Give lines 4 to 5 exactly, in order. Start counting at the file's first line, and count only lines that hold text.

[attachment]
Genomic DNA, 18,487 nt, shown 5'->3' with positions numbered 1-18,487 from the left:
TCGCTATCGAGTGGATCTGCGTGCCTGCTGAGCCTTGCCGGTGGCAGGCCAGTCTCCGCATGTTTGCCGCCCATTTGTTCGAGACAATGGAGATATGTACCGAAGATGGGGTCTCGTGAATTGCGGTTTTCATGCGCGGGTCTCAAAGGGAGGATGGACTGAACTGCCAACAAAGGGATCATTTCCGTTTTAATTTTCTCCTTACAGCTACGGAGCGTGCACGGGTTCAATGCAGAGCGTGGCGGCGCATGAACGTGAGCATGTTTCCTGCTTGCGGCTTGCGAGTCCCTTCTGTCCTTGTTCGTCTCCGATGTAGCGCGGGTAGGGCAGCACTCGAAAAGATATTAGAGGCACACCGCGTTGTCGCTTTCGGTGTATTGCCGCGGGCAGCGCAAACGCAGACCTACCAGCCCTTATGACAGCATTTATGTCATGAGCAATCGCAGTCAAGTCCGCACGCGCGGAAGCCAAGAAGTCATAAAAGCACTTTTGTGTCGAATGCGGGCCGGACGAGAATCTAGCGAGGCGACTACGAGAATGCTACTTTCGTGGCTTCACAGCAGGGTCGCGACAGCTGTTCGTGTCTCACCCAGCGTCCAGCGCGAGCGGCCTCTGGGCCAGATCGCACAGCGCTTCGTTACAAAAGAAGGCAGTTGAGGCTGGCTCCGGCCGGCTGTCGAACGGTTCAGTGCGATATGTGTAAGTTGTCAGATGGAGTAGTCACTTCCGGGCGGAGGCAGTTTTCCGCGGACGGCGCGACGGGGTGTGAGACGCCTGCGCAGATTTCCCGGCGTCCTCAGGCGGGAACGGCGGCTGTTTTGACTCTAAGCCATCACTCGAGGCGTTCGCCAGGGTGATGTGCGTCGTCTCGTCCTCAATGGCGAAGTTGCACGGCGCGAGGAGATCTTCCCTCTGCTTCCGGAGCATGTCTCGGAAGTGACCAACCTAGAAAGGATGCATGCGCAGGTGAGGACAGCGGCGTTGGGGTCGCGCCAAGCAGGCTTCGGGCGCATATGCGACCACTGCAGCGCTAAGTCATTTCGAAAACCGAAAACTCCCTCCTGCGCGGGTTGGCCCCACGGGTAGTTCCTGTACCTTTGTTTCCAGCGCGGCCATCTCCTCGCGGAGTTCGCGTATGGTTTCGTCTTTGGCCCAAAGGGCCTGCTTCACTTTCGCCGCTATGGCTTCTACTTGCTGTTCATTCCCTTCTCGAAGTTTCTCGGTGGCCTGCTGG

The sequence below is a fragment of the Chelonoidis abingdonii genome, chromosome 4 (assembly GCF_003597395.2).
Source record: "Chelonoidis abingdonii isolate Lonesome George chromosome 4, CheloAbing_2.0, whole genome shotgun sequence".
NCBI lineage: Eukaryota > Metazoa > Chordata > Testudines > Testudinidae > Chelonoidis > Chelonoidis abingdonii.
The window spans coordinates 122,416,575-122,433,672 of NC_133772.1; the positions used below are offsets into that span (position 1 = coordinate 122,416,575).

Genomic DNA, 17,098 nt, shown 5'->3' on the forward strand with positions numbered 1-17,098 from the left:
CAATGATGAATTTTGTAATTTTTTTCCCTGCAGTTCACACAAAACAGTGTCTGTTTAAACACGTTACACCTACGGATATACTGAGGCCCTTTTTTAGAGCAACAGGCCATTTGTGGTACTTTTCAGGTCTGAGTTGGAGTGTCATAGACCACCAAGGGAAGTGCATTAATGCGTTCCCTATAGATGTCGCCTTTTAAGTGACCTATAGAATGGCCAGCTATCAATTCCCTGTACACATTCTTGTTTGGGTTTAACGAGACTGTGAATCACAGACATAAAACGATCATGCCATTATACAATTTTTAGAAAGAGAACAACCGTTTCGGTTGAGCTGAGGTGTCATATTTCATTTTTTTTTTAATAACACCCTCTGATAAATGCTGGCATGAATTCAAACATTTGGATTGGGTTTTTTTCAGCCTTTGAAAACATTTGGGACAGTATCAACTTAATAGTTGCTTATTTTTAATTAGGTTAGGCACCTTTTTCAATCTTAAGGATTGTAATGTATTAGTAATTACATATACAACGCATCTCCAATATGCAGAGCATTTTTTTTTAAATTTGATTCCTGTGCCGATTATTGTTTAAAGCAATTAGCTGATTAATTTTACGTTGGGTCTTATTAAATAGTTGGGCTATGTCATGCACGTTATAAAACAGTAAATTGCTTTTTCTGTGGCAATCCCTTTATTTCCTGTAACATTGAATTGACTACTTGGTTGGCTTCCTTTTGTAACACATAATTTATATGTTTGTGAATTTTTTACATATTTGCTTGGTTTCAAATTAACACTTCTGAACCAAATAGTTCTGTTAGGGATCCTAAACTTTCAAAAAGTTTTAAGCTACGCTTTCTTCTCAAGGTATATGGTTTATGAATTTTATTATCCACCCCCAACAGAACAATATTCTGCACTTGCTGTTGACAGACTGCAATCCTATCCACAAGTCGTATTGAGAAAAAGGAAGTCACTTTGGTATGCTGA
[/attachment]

Source record: "Chelonoidis abingdonii isolate Lonesome George chromosome 4, CheloAbing_2.0, whole genome shotgun sequence".
NCBI lineage: Eukaryota > Metazoa > Chordata > Testudines > Testudinidae > Chelonoidis > Chelonoidis abingdonii.